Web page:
In Q1 2019, WFT expects capex to range between $50 million and $70 million, which at the mid-point, represents a 20% decline compared to Q4 2018. For FY2019, WFT expects to spend $200 million to $250 million in capex, which at the mid-point represents nearly no change compared to FY2018. In Q1 2019, WFT’s free cash flow is likely to remain negative.
As of December 31, 2018, Weatherford shareholders’ deficiency was $3.66 billion, which was steep deterioration compared to $1.5 billion shareholders’ deficiency in FY2017. This resulted from the $2 billion impairment charge as I discussed before in this article. WFT has a high debt level (~$8 billion as of December 31, 2018). WFT’s liquidity as of December 31, 2018, was $900 million. WFT’s management has been trying to reduce debt by selling assets. The company is also trying to improve its indebtedness (debt-to-EBITDA) by significantly bolstering its EBITDA with various cost reduction programs. However, the success of these efforts is linked to the improvement in the energy market environment, or more specifically, the crude oil price, which can be volatile. With huge negative shareholders’ equity balance, WFT’s balance sheet can be potentially vulnerable to financial risks and credit risks.
Weatherford International is currently trading at an EV-to-adjusted EBITDA multiple of 12.7x. Based on sell-side analysts’ EBITDA estimates, as pulled from Thomson Reuters, WFT’s forward EV/EBITDA multiple is 8.7x. Between FY2013 and FY2018, WFT’s average EV/EBITDA multiple was 44.5x. The high average reflects a steep rise in the EV/EBITDA multiple in FY2016 when WFT’s EBITDA went very low. Excluding the extreme figure, the past five-year average multiple would be 13.4x. So, WFT is currently trading at a discount to its past average.
WFT’s forward EV-to-EBITDA multiple contraction versus its adjusted trailing twelve months EV/EBITDA is steeper than the industry peers’ average multiple compression, as noted in the table above. This is because analysts expect WFT’s EBITDA to improve more sharply compared to the rise in the peers’ average in the next four quarters. This would typically reflect in a higher current EV/EBITDA multiple compared to the peers’ average. WFT’s TTM EV/EBITDA multiple is higher than its peers’ (NBR, NOV, and PES) average of 10.6x.
Stock price volatility
Weatherford International is currently trading at $0.91 (NYSE: WFT). Its stock price can fluctuate widely in price in response to various economic and non-economic factors. Its stock price volatility has increased significantly since November 2018. Its one-month volatility has increased from ~48%-level in late October 2018 to 176% as of January 4. This makes investing in this stock risky.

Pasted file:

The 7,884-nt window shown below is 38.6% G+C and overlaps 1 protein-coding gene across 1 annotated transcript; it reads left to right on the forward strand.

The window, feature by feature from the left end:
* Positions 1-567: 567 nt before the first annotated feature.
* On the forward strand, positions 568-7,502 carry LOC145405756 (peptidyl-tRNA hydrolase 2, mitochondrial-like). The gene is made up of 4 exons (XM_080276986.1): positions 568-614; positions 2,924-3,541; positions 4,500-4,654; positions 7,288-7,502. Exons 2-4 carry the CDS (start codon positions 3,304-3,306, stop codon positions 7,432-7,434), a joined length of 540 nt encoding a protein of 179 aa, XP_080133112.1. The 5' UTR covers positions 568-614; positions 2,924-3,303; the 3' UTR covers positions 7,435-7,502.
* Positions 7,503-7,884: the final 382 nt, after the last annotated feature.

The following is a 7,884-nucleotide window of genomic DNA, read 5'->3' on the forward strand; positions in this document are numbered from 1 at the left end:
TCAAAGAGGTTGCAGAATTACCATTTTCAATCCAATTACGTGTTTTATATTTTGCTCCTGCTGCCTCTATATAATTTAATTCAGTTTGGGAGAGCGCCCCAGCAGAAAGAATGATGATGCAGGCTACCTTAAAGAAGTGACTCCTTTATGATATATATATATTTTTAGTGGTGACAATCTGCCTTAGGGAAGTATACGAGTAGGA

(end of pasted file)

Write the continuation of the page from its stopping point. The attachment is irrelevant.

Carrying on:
Analysts’ rating on WFT
According to data provided by Seeking Alpha, ten sell-side analysts rated WFT a “buy” in January (including strong buys), while 11 of the sell-side analysts rated WFT a “hold”. Three of the sell-side analysts rated WFT a “sell”. The analysts’ consensus target price for WFT is $1.80, which at WFT’s current price yields ~98% returns.
The completion activity headwind led by the depressed crude oil price and weak new well construction services is affecting WFT’s top line. However, the surge in the U.S. energy production has kept WFT’s production-related services resilient, mitigating some of the negative impacts in recent times. The primary driver for Weatherford is its twin strategic goal of achieving $1 billion of EBITDA improvement and $1 billion of proceeds from asset sales. While it has completed most of its divestiture target, ~60% of the incremental EBITDA benefit is yet to be achieved. As a result of these initiatives, WFT’s operating income at the segment-level improved significantly in FY2018 compared to the previous year. The target, if achieved within its stated time frame, can alter WFT’s outlook. This is particularly important given WFT’s excessively high leverage and negative shareholders’ equity. The recent downturn in the crude oil price and a negative outlook due to the low E&P spending have led to WFT’s stock price going sharply south. This led to a significant goodwill impairment charge.
I think the current energy headwinds will continue to keep WFT’s top line under pressure, while its bottom line will start to reflect the positive effects of transformation benefits. The company has done well so far to avoid bankruptcy proceedings despite a highly leveraged balance sheet and low operating profit. WFT’s stock price has already hit rock bottom. I think the company, over the long-term, can turn around to take a much better shape than where it was a year ago. But before a clearer picture emerges, it’s better to stay out of WFT.